This initiative is also in line with the EU Action Plan aimed at combating wildefaire trafficing  in which Europol plays an important part.

Georgian food toursim to EU


Zurab Matcharadze, Georgian journalist, correspondent of ‘Rezonansi’ newspaper


Today the European Parliament voted in favor of granting the citizens of Georgia the right to 90 days visa to Schengen zone. I do not know about the European Union, but for Georgia it is a  historic decision, being the only tangible result for a regular citizen of the country to the  Euro-Atlantic integration.
This road was long. In June 2005 Georgia unilaterally abolished visa requirements for EU citizens, but the dialogue with the EU on visa liberalization started only in June 2012.
Today the Georgians  support the government’s course towards European integration, but unfortunately the economic situation does not leave much space for enthusiasm. Despite the economic growth, the rate of the national currency – lari to euro has fallen by 40%, subsequently the tourist trip will no longer be an affordable leisure. Having in mind that between Georgia and the EU there is already a functioning Association Agreement, and a comprehensive and free trade agreements, for the representatives of business the visa-free will be an asset in reaching out to potential partners. Having in mind the thousands of Georgians citizens living  in the EU for their relatives it will be an enormous relieve to visit family freely.

However in short-term the visa-free will not have a decisive influence on the mood in society, perhaps, it will not even strengthen the pro-Western sentiment. Moldova is an example, where a visa-free regime with the EU is already in force, but the country has chosen the election of a pro-Russian president.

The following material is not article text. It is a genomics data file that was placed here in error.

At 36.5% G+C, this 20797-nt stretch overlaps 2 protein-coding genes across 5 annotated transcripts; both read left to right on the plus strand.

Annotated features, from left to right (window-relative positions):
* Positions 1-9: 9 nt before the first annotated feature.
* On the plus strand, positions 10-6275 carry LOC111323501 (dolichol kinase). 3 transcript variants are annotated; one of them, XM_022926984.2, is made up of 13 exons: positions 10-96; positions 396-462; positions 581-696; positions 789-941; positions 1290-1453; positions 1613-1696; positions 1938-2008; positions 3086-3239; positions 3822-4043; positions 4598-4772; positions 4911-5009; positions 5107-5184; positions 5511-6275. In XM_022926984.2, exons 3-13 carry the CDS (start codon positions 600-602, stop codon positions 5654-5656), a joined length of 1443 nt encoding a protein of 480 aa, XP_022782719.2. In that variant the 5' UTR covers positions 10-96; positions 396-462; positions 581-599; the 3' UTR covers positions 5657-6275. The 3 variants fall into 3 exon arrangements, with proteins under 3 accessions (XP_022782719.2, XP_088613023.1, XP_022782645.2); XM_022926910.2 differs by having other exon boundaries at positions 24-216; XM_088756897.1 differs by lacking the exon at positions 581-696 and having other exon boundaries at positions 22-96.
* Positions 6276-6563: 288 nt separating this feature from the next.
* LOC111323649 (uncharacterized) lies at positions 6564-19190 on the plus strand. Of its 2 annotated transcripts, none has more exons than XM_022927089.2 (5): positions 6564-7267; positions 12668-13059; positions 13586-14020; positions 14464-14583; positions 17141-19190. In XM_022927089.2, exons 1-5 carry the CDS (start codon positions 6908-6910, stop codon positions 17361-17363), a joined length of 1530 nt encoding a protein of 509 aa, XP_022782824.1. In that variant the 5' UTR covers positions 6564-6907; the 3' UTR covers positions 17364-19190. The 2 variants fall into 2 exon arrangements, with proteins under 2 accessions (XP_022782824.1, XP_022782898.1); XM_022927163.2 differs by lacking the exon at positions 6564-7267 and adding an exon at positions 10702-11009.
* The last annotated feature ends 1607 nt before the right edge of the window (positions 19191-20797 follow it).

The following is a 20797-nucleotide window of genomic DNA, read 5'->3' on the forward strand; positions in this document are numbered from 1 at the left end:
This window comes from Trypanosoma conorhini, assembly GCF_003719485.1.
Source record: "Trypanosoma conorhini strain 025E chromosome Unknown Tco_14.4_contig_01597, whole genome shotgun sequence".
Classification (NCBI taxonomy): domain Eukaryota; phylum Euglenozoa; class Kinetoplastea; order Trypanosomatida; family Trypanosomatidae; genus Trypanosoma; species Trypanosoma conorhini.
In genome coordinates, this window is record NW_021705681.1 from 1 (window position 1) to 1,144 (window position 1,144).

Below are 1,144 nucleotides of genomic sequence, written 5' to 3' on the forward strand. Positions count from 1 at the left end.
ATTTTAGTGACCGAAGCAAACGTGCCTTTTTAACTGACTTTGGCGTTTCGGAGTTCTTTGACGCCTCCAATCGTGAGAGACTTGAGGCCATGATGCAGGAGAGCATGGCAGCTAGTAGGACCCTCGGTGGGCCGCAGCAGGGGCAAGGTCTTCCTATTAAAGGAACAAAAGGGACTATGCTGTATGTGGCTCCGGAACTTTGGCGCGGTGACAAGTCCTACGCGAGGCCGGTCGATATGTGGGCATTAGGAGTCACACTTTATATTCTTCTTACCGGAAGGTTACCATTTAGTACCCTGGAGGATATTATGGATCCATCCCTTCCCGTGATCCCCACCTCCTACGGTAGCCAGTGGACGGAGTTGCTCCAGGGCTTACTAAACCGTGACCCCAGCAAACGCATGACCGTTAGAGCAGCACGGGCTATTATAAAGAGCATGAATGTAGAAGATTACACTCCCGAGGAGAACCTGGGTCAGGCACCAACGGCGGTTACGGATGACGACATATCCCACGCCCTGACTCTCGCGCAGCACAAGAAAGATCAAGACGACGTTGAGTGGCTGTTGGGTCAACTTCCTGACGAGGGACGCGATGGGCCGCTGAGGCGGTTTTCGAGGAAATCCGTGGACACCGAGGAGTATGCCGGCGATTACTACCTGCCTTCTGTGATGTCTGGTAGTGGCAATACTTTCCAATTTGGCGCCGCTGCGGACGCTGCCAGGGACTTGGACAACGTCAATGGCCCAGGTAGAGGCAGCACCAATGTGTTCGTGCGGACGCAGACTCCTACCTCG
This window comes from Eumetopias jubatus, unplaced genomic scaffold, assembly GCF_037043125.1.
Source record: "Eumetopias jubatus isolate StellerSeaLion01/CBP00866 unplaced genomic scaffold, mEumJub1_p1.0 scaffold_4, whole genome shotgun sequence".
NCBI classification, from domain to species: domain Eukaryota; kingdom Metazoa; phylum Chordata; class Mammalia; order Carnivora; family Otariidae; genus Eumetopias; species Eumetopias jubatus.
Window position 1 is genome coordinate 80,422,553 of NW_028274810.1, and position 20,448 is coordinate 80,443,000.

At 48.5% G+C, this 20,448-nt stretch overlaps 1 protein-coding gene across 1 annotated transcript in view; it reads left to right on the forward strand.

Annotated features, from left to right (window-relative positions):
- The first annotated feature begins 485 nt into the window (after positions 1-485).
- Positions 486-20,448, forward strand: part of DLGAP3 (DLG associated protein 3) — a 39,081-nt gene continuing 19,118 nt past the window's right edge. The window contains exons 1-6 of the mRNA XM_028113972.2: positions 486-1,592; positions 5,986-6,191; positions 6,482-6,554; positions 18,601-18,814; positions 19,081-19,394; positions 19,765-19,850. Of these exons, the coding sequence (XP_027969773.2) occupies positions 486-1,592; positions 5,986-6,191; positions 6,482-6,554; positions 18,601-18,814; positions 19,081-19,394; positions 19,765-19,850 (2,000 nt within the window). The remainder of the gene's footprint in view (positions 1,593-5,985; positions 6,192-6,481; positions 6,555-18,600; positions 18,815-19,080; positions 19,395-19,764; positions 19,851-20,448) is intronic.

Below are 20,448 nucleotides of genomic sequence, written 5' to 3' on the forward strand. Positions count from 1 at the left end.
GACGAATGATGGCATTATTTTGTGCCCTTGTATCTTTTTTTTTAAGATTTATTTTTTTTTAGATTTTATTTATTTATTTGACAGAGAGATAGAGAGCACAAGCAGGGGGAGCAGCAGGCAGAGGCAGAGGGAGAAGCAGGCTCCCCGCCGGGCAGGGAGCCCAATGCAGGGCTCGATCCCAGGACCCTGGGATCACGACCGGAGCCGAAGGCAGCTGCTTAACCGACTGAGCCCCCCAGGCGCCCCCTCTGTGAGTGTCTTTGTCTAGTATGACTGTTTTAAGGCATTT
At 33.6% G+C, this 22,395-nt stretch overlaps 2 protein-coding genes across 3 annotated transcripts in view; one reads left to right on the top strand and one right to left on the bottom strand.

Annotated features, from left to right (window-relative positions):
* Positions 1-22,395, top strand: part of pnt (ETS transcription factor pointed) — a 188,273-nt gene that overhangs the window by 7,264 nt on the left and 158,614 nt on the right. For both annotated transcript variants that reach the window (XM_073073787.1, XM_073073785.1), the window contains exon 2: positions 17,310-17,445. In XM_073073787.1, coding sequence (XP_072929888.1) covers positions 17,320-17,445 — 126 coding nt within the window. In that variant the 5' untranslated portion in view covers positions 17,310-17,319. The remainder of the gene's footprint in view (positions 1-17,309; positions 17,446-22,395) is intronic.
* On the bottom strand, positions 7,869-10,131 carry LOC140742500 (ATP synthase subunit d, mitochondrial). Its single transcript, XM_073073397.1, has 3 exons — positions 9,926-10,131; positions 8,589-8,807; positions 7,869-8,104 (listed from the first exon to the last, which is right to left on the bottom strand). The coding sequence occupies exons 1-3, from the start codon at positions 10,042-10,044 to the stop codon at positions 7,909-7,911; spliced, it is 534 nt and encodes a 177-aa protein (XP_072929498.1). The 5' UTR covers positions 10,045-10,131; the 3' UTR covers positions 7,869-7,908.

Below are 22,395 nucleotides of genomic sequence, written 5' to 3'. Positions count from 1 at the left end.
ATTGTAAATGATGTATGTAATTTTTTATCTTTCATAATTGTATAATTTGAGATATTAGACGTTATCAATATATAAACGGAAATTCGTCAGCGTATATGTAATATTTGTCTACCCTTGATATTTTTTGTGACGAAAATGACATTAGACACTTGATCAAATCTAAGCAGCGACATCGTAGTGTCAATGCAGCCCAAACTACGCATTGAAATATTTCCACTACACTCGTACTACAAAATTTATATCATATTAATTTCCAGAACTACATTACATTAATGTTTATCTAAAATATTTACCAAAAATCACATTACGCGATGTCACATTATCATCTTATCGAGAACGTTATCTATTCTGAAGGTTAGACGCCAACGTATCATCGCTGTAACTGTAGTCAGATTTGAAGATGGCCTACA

From the other hand  the visa-free will neutralise expanding anti-Western propaganda, which represents European values as hostile to the Georgian identity. From now onwards, everyone will be able to travel and to see the “decadent West.”

The decision of visa-free removed a huge problem that could harm relations between Georgians and European. Europeans ought  to understand that to a large extent the public opinion is shaped by the presence or absence of sense of injustice.

Georgia believes that the visa-free, although not associated  directly with the issues, but was honestly ‘earned’ by  Georgian peace-keeping in Afghanistan and Kosovo, with the assistance to EU crisis management in Africa. A regular Georgian citizen believes they have earned it.  But after all the agreed criteria for the visa-free, and the failure of some of the EU member-states to adopt a decision without referring to halt mechanism, linking Georgia to the migration crisis, although so far not one illegal migrant had claimed the asylum, or a  blown out of proportion problem of Georgian crime, these issues made a Georgian man in the street felt, that he is treated by Europe unfairly.